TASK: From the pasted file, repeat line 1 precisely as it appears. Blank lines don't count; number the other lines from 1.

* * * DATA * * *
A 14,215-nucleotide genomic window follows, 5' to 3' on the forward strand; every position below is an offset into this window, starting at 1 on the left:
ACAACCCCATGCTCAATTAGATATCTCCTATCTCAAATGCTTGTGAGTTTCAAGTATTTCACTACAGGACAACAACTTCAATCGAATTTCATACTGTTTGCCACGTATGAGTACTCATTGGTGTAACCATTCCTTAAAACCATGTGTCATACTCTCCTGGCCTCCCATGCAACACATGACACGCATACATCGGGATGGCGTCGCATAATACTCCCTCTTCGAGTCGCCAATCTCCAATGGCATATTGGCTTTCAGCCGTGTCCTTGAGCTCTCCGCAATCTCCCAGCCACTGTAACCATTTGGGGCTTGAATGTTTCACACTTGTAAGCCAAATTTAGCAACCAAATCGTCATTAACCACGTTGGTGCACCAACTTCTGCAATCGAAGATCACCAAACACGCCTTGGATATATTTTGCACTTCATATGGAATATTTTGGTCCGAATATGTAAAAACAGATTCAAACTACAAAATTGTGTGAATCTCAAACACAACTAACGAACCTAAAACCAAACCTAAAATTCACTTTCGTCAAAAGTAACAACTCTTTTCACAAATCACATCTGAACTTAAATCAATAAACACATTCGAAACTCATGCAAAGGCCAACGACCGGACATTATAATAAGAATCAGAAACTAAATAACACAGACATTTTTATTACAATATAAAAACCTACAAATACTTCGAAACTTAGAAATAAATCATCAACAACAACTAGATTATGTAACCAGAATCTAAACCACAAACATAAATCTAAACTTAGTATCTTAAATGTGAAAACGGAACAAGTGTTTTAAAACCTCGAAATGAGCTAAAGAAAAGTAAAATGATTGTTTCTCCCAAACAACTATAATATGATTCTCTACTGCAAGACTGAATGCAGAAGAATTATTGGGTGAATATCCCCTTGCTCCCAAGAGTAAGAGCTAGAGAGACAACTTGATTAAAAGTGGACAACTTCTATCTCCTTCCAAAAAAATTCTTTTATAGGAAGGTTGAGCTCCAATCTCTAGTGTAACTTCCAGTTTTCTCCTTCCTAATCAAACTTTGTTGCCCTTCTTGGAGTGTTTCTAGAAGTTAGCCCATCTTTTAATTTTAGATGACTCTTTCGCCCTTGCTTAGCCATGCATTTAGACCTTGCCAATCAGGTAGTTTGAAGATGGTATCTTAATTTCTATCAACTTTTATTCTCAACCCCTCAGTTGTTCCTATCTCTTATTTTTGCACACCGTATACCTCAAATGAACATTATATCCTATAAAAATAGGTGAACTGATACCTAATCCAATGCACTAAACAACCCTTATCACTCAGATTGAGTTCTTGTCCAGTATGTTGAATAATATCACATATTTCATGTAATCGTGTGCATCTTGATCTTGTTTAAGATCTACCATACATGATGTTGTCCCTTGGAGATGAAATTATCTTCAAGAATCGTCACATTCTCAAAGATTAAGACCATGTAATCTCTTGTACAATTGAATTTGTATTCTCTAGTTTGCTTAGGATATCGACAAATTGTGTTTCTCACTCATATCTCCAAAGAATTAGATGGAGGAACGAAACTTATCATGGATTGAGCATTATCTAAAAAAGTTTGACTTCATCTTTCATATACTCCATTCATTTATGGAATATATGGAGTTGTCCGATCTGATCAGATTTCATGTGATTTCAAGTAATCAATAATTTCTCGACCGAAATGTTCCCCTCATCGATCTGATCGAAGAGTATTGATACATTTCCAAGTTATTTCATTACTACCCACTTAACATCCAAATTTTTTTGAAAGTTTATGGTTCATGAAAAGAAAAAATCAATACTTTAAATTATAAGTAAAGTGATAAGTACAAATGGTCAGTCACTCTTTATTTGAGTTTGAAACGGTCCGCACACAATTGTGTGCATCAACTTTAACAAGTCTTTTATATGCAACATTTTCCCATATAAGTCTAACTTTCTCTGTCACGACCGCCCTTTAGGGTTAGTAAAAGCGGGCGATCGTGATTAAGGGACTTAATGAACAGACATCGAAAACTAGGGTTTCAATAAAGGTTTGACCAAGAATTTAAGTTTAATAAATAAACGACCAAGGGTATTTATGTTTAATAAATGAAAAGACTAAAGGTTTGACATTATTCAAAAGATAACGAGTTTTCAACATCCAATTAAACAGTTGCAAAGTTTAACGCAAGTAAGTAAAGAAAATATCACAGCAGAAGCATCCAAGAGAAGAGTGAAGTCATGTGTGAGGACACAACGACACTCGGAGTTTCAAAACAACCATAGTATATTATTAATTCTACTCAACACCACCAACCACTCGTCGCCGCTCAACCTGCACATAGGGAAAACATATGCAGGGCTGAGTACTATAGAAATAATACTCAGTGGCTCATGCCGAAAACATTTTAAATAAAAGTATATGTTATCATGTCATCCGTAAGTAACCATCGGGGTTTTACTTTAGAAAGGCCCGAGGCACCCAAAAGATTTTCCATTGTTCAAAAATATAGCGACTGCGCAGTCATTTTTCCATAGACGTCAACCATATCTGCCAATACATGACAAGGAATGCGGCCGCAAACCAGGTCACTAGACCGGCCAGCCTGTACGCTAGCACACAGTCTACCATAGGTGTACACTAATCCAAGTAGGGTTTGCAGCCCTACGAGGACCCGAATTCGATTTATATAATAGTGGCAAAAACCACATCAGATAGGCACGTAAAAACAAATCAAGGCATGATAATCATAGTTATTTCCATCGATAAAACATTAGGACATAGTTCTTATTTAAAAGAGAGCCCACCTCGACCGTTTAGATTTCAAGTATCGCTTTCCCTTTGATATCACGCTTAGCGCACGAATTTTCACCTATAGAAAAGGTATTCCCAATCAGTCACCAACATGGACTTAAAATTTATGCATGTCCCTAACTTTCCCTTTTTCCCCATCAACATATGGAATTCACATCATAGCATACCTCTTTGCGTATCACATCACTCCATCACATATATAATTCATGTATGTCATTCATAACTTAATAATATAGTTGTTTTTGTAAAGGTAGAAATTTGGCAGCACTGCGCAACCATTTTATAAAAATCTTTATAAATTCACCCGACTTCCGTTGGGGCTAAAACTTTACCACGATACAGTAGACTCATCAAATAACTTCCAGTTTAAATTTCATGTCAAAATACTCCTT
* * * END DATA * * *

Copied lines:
A 14,215-nucleotide genomic window follows, 5' to 3' on the forward strand; every position below is an offset into this window, starting at 1 on the left: